|Publication Type:||Journal Article|
|Year of Publication:||1986|
|Authors:||Bailey, WJ, Morris, GK|
|Pagination:||19 - 28|
Female Conocephalus brevipennis, executing phonotaxis to the call of a conspecific male broadcast from a speaker, were subjected to varying levels of background sound so as to progressively mask the attracting signal. The background consisted of either random noise or the call of a sympatric congener, C. nigropleurum and was delivered from above the orienting female. Disruption of phonotaxis was assayed by monitoring the angular dispersion of the female's exit path from the arena, relative to the position of the conspecific call. Random noise significantly interfered with phonotaxis when it was within 2 dB of the conspecific call intensity, both signals measured at the centre of the arena. The equivalent effect of the call C. nigropleurum was 5 dB above conspecific call intensity. The implication of signal loss within background noise is discussed as are the possible interactive behaviours of competing sympatric syntopic species.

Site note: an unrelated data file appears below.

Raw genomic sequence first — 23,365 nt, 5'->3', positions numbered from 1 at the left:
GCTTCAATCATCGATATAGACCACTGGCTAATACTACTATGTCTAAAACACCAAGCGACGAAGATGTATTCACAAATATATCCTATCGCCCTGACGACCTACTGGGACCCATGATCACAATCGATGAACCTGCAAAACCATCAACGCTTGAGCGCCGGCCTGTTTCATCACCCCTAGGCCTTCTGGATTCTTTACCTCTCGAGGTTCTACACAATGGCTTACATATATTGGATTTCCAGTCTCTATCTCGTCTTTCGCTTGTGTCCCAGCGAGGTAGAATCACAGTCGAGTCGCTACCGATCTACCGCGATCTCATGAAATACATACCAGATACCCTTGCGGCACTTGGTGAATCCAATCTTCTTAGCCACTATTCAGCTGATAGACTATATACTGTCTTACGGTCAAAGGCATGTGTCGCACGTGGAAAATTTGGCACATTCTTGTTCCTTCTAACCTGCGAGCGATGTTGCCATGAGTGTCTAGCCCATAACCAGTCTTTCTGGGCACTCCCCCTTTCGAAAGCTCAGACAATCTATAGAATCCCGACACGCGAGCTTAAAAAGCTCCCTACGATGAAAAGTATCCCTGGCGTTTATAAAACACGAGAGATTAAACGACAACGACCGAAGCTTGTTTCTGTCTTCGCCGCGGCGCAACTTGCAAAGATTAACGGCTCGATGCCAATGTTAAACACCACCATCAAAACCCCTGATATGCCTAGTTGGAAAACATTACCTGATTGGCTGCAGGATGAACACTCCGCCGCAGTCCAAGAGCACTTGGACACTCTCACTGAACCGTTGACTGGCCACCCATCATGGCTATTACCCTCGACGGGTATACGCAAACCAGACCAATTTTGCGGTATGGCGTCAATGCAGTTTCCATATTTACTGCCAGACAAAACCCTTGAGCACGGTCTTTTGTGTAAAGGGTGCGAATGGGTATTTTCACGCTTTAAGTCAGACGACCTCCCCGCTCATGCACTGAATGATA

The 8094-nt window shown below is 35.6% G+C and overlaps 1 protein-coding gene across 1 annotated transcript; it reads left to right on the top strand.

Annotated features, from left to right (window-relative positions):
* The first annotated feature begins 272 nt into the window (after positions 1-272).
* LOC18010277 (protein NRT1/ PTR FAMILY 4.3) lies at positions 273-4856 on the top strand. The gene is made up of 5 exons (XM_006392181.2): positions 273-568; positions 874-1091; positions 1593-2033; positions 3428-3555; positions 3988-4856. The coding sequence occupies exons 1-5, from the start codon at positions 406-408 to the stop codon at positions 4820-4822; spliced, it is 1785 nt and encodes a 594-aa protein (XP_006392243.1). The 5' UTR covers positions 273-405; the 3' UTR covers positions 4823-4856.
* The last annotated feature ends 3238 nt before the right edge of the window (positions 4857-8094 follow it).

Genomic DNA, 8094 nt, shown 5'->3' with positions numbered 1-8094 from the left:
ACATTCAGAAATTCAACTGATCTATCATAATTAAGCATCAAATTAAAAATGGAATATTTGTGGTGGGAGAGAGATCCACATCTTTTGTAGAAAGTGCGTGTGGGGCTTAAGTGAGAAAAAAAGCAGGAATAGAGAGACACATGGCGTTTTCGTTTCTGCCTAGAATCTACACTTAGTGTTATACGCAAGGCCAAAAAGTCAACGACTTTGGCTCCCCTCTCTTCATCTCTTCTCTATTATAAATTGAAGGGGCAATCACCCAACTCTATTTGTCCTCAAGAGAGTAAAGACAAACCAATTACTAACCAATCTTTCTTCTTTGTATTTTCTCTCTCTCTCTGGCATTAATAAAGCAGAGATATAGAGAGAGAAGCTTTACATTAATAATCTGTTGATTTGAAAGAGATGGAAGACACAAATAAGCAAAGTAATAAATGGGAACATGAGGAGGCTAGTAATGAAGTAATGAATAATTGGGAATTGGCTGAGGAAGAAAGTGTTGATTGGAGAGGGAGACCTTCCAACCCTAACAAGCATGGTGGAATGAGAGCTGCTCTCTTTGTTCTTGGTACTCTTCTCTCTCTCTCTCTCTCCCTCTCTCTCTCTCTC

Confusion of Phonotaxis by Masking Sounds in the Bushcricket Conocephalus brevipennis (Tettigoniidae: Conocephalinae)